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Career Day: Actions speak louder than words

There is an unwritten rule at Mines. Every time a distinguished figure addresses a group of Mines students, that figure is expected to spend at least one minute of that address heaping praise on the quality of Mines students. However, as the authors of a prominent game theory textbook so eloquently put it, talk is cheap, actions are a far better indication of intent and beliefs. Anyone can say good things about Mines students, so the real test is what actions are being taken by those in a position to act. That is, employers.

This year, as always, the actions of employers spoke louder than any distinguished speaker could. Career Day was sold out with both gymnasiums in the Student Recreation Center overflowing. Hundreds of recruiters, including Mines alumni, spent the entire day meeting with students and giving out more of the famous Career Day goodies. This year, Career Day was attended by over 3100 current Mines students and recent graduates. Over 175 companies, including many notables such as ExxonMobil and Lockheed Martin, were there to talk with students and take résumés. Some of these companies even brought ten or more representatives to the career fair. It would be a fair assessment to describe it as ‘quite a spectacle.’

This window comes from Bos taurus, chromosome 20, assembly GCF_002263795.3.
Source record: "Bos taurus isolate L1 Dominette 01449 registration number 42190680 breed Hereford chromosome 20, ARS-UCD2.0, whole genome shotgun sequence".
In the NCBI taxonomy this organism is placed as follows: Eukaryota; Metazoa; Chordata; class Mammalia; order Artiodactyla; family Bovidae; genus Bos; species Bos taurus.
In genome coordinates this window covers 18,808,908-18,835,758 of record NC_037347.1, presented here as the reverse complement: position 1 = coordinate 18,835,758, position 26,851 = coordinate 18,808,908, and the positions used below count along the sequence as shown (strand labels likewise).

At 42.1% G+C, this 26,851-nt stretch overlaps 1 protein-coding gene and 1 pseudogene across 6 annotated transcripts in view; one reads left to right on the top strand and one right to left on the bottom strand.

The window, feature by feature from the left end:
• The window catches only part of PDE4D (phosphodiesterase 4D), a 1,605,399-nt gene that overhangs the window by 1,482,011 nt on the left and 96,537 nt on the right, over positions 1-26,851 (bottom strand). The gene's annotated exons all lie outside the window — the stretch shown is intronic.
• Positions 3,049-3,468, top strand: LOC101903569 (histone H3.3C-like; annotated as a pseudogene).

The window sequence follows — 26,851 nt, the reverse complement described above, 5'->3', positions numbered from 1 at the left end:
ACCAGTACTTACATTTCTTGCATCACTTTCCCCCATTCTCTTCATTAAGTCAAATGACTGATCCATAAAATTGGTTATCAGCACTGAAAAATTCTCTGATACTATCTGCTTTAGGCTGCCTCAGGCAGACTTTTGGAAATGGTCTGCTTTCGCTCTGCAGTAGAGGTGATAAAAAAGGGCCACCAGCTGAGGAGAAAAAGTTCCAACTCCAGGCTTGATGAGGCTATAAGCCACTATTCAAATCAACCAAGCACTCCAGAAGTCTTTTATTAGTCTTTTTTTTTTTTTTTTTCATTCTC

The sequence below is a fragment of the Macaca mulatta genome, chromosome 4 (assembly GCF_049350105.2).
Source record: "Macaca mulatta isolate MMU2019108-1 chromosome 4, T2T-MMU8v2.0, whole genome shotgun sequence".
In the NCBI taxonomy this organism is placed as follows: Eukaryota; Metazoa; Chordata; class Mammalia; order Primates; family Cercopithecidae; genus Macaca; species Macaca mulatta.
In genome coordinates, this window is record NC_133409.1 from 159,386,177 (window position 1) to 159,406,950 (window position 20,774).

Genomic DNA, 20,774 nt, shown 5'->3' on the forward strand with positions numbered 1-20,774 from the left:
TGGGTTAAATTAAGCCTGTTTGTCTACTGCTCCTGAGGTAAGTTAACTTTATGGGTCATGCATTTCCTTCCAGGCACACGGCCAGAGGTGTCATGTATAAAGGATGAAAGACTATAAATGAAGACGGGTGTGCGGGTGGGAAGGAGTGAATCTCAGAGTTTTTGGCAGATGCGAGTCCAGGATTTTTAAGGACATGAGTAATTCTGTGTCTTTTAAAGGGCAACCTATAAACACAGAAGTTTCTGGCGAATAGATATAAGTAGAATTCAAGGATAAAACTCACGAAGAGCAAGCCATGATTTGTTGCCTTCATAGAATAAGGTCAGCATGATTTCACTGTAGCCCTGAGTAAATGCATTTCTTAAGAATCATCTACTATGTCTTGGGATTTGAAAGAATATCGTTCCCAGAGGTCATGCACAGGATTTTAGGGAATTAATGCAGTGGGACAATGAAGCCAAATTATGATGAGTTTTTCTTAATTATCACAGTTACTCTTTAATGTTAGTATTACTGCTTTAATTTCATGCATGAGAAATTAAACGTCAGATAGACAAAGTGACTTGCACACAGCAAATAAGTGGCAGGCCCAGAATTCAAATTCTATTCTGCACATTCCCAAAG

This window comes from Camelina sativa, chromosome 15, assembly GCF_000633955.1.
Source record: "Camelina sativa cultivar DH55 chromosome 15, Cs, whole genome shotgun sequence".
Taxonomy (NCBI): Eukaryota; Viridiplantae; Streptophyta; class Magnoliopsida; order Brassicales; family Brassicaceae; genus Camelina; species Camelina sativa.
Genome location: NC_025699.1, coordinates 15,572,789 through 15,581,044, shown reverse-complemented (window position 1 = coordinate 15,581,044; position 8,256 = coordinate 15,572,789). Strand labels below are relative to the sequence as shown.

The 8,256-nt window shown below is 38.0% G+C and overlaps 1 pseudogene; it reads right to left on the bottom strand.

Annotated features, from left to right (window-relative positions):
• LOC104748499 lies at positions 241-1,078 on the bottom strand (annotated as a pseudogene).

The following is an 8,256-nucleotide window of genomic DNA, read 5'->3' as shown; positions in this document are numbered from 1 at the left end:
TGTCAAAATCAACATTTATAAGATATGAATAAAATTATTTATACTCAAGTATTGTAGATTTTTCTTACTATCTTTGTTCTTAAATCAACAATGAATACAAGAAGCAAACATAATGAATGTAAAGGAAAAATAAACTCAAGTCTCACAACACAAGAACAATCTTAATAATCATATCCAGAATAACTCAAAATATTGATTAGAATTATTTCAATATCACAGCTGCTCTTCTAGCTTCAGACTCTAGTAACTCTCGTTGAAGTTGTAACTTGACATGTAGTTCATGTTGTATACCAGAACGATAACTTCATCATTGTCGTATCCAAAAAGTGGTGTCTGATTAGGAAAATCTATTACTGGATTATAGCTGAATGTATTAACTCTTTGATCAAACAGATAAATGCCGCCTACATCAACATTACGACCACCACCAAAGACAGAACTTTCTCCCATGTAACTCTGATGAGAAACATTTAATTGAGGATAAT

But to leave the description at ‘quite a spectacle’ does not do Career Day justice; it is far more than a spectacle. It is the manifestation of years of hard work and a chance to feel the meaningful verdict of actions. Whereas the talk we are accustomed to is cheap, Career Day is not. According to the Career Center, the typical cost of Career Day is about $65,000, but this is just a pittance compared to what our future employers spend. Many companies had to pay for airfares and accommodations for five or ten people in addition to losing around three days of work (not to mention all the goodies given to students). Career Center director Jean Manning-Clark estimates that by the time it is all said and done, some of the companies are spending well in excess of $10,000 on career day.

Though the verdict of action mirrors the words we are used to hearing, it has a far greater impact. The fact that many of the best companies in the world thought that it was worth tens of thousands of dollars to travel attend Career Day and get a shot at recruiting Mines students is a testament to the value of a Mines degree. And let us not forget that the high starting salaries offered by these companies speak volumes as well.



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